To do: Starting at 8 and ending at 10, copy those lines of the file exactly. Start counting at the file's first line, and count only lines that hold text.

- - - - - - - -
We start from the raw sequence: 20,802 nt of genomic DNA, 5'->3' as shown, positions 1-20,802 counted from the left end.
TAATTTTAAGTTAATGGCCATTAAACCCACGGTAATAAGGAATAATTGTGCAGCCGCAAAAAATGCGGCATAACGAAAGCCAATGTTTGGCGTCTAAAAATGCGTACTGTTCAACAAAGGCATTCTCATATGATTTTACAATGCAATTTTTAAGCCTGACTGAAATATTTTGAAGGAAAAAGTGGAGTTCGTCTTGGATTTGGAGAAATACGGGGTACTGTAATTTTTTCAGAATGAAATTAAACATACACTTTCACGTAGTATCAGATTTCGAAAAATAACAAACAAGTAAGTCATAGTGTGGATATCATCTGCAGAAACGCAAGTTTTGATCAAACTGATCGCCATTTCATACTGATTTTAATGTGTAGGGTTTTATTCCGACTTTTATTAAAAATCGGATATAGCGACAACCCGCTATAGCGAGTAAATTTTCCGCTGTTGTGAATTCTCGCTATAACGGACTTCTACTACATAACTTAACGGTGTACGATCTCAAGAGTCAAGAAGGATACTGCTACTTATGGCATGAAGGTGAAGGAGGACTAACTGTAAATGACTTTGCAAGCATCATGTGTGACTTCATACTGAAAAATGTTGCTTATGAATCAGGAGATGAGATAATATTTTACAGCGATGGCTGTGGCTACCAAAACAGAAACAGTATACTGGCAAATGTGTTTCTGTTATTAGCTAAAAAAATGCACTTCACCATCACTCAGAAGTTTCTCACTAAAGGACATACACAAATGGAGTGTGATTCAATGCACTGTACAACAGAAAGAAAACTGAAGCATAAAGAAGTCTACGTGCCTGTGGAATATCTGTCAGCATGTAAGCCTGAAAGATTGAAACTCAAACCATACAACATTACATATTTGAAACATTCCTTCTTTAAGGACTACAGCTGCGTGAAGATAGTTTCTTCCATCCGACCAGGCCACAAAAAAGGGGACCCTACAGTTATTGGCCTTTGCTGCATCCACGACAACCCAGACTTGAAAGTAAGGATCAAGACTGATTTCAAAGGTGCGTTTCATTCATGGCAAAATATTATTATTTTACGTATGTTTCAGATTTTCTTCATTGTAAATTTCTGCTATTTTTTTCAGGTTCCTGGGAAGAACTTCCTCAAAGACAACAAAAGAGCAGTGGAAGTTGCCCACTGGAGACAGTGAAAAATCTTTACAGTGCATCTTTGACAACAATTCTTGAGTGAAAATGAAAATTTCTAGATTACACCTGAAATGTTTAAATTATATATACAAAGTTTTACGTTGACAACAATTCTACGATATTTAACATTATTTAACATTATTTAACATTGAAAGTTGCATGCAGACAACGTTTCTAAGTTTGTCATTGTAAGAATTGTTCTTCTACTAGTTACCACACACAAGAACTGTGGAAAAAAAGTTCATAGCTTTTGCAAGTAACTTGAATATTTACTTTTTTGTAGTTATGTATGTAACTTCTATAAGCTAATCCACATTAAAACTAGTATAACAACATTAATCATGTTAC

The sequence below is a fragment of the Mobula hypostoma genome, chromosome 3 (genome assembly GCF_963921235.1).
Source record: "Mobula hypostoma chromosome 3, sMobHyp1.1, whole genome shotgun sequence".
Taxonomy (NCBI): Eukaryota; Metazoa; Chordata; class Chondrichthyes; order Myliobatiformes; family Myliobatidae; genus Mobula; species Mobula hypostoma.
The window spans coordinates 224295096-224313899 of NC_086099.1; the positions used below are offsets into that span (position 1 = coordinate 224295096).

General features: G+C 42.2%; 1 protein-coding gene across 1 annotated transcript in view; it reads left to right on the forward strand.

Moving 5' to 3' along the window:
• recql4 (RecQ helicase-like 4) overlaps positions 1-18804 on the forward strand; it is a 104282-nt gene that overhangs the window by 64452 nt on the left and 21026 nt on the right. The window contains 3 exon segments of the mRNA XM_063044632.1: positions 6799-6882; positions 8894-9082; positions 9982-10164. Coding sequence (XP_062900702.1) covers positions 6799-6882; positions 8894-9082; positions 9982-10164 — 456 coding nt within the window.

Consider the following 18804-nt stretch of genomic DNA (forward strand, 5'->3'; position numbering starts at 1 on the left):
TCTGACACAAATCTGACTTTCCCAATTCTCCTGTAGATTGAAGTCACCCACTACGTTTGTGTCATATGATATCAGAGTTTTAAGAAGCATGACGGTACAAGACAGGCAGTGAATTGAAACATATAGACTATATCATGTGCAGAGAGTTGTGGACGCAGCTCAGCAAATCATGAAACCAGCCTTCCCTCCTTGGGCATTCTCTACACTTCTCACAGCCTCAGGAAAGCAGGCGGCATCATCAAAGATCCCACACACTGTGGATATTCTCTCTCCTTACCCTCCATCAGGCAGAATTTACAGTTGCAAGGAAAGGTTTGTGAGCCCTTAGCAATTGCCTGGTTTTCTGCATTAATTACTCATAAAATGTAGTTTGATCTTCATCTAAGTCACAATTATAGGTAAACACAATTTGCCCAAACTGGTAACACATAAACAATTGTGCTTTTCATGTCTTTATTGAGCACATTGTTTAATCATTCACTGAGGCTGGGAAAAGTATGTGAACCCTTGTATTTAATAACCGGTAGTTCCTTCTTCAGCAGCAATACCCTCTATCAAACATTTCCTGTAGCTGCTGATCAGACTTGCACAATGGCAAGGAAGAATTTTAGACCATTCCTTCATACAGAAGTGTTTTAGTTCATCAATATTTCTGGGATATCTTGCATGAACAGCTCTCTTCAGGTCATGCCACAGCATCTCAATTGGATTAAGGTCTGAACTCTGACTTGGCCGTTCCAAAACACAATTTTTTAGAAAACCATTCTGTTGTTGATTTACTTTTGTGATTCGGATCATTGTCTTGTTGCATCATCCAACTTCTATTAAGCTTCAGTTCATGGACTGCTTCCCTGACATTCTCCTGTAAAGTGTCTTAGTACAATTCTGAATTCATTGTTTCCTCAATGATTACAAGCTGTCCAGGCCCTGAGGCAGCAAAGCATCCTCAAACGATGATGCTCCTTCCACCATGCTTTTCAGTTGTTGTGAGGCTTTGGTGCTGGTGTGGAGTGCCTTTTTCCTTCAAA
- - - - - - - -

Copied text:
Moving 5' to 3' along the window:
• recql4 (RecQ helicase-like 4) overlaps positions 1-18804 on the forward strand; it is a 104282-nt gene that overhangs the window by 64452 nt on the left and 21026 nt on the right. The window contains 3 exon segments of the mRNA XM_063044632.1: positions 6799-6882; positions 8894-9082; positions 9982-10164. Coding sequence (XP_062900702.1) covers positions 6799-6882; positions 8894-9082; positions 9982-10164 — 456 coding nt within the window.

Consider the following 18804-nt stretch of genomic DNA (forward strand, 5'->3'; position numbering starts at 1 on the left):